The three weekly bin collection which sees councils collect rubbish only every three weeks (as opposed to fortnightly) was piloted last year in the Welsh county of Powys. Not only will it help the council massively reduce costs, with estimates from Lets Recycle suggesting that it will save the council close to half a million pounds each year. But it is also hoped to help meet the Welsh government’s target of having a 64% recycling rate by 2020. An ambition the council are well on their way to achieving with a 52.1% recycling rate recorded only last year.
However, it is our very own northern county of Bury has the somewhat auspicious honour of being the first region in England to introduce a three weekly collection rota for waste.
Brought in under the ‘Bury Zero Waste Strategy’, a strategy introduced in 2015 to expand upon the already promising recycling rates of Greater Manchester it hopes to “prevent waste, increase education and maximise recycling.” According to the proposal 75% of household waste could be recycled which in 2014/15 could have saved the council close to £7million. The aim is to have a recycling rate of between 55% and 60% by March 2015 and over 60% by March 2016, with the hope of saving more than £800,000 annually.
Of course, given the council has plans to cut its budget by an estimated £32 million it is unsurprising they are seeking to reduce weekly bin collection, not only will it save money, but it will increase recycling rates. If households are unable to dispose of waste using kerbside bins the council hopes they will look to alternative methods. However, there has been plenty of criticism with residents protesting that this has little to do with recycling and far more to do with saving money whatever the cost to health and sanitary conditions. A money saving package wrapped neatly with an environmentally friendly bow.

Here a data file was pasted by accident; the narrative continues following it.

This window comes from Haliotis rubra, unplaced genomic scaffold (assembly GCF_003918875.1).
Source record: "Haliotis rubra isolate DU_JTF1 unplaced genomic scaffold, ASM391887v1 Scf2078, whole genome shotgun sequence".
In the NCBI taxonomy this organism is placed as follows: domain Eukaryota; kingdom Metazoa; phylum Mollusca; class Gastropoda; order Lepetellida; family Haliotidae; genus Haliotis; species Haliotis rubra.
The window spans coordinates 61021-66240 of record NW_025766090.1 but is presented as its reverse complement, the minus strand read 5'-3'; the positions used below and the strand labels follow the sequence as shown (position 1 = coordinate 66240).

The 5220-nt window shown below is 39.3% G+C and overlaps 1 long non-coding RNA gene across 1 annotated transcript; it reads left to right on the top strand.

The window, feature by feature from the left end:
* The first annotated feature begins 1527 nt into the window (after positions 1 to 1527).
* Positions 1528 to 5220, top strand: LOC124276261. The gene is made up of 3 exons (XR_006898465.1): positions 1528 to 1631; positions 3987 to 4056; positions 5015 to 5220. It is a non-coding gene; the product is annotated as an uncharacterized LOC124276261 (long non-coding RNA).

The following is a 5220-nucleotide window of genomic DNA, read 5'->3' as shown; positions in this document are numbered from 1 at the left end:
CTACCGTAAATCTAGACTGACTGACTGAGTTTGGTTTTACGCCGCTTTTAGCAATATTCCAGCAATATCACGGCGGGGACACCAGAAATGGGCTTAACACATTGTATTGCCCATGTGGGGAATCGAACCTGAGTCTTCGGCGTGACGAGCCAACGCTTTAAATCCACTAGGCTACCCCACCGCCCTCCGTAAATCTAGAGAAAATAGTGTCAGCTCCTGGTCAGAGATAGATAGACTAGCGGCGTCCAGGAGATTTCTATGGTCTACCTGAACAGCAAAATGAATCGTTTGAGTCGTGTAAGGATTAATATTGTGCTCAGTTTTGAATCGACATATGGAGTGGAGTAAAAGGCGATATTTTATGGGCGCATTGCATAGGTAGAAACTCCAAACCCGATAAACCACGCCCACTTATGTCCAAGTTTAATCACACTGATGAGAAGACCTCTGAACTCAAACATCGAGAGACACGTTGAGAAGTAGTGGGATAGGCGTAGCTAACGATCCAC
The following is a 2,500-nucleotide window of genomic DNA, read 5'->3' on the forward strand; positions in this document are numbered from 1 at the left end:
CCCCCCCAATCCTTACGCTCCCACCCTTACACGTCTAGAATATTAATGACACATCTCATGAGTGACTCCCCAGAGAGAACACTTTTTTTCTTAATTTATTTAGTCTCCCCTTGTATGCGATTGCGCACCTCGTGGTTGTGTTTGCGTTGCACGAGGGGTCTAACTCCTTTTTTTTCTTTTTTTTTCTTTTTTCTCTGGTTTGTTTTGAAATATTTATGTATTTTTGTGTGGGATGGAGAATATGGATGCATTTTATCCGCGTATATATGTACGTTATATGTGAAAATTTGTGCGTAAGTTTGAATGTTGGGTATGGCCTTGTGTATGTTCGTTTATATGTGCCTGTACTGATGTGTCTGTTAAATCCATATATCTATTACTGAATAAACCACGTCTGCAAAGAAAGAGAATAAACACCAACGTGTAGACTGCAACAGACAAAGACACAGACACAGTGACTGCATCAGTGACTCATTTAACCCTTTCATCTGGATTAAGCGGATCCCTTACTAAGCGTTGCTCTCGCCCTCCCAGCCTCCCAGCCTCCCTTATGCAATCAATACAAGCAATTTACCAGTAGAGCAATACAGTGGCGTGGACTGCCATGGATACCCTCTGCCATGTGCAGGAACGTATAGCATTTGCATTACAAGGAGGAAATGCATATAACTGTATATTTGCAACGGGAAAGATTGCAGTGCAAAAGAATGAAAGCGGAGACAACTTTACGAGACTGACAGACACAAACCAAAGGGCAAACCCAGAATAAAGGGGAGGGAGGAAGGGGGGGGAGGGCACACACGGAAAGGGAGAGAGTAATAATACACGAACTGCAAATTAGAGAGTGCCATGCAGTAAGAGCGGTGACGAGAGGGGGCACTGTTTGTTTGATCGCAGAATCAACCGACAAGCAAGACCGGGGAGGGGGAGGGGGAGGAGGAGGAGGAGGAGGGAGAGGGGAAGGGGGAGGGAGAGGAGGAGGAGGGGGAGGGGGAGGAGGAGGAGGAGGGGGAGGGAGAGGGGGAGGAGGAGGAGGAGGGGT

So what has the effect been? A not uncontroversial measure there have been concerns over waste spilling into the streets creating unsanitary (and rather potent) conditions. In fact, a Facebook group with close to 6,000 likes was entitled “Say NO to 3 weekly bin collections” and used some pretty emotive imagery including a picture of a number of rats. Not only had that but a petition opposing the move gained 2,000 signatures. Since the switch, there have been a number of articles claiming that there has been a 20% increase in complaints about rats, and according to the Daily Mail there is a concern that the mild winter could trigger a plague of “super rats.”
However, whilst many are concerned, there has undoubtedly been a positive change in the amount recycled. According to the Bury Times paper and cardboard waste has increased by 673 tonnes and plastic by 726 tonnes with recycling rates overall increasing by 9%.
In fact, the measure has been seen as so successful that Bury (perhaps for the first time in its long and glorious history) has found itself a trendsetter. Falkirk, Airth and Letham city council to name just a few are all now looking to trail the three weekly bin collection with more likely to follow.
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